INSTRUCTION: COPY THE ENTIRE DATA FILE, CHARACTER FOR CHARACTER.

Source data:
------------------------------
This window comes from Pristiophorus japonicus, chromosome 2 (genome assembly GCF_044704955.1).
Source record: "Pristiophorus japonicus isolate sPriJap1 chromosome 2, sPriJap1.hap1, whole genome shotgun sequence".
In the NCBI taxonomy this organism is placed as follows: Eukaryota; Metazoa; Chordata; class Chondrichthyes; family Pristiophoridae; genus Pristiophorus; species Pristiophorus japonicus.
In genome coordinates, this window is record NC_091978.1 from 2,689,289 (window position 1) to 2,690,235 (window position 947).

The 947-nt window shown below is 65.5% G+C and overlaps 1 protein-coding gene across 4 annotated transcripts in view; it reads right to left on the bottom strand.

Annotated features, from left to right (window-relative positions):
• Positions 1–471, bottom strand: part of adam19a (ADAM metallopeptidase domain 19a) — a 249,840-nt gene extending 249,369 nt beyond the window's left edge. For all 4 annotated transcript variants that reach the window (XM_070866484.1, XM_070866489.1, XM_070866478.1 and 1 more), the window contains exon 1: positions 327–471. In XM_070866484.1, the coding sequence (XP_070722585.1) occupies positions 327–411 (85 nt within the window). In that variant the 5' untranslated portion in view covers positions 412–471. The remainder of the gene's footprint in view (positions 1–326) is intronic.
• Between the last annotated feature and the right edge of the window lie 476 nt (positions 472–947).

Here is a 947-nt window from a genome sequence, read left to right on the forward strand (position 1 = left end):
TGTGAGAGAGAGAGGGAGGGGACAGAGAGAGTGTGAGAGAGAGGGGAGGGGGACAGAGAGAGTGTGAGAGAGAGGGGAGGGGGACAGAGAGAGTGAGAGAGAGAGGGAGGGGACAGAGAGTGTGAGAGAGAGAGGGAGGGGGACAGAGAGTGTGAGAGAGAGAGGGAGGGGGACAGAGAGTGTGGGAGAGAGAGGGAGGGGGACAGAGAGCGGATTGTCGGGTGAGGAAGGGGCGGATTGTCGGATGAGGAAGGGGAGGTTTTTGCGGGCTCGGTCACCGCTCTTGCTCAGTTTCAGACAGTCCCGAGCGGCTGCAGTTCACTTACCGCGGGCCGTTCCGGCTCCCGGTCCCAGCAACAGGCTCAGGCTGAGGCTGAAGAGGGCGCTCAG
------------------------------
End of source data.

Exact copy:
This window comes from Pristiophorus japonicus, chromosome 2 (genome assembly GCF_044704955.1).
Source record: "Pristiophorus japonicus isolate sPriJap1 chromosome 2, sPriJap1.hap1, whole genome shotgun sequence".
In the NCBI taxonomy this organism is placed as follows: Eukaryota; Metazoa; Chordata; class Chondrichthyes; family Pristiophoridae; genus Pristiophorus; species Pristiophorus japonicus.
In genome coordinates, this window is record NC_091978.1 from 2,689,289 (window position 1) to 2,690,235 (window position 947).

The 947-nt window shown below is 65.5% G+C and overlaps 1 protein-coding gene across 4 annotated transcripts in view; it reads right to left on the bottom strand.

Annotated features, from left to right (window-relative positions):
• Positions 1–471, bottom strand: part of adam19a (ADAM metallopeptidase domain 19a) — a 249,840-nt gene extending 249,369 nt beyond the window's left edge. For all 4 annotated transcript variants that reach the window (XM_070866484.1, XM_070866489.1, XM_070866478.1 and 1 more), the window contains exon 1: positions 327–471. In XM_070866484.1, the coding sequence (XP_070722585.1) occupies positions 327–411 (85 nt within the window). In that variant the 5' untranslated portion in view covers positions 412–471. The remainder of the gene's footprint in view (positions 1–326) is intronic.
• Between the last annotated feature and the right edge of the window lie 476 nt (positions 472–947).

Here is a 947-nt window from a genome sequence, read left to right on the forward strand (position 1 = left end):
TGTGAGAGAGAGAGGGAGGGGACAGAGAGAGTGTGAGAGAGAGGGGAGGGGGACAGAGAGAGTGTGAGAGAGAGGGGAGGGGGACAGAGAGAGTGAGAGAGAGAGGGAGGGGACAGAGAGTGTGAGAGAGAGAGGGAGGGGGACAGAGAGTGTGAGAGAGAGAGGGAGGGGGACAGAGAGTGTGGGAGAGAGAGGGAGGGGGACAGAGAGCGGATTGTCGGGTGAGGAAGGGGCGGATTGTCGGATGAGGAAGGGGAGGTTTTTGCGGGCTCGGTCACCGCTCTTGCTCAGTTTCAGACAGTCCCGAGCGGCTGCAGTTCACTTACCGCGGGCCGTTCCGGCTCCCGGTCCCAGCAACAGGCTCAGGCTGAGGCTGAAGAGGGCGCTCAG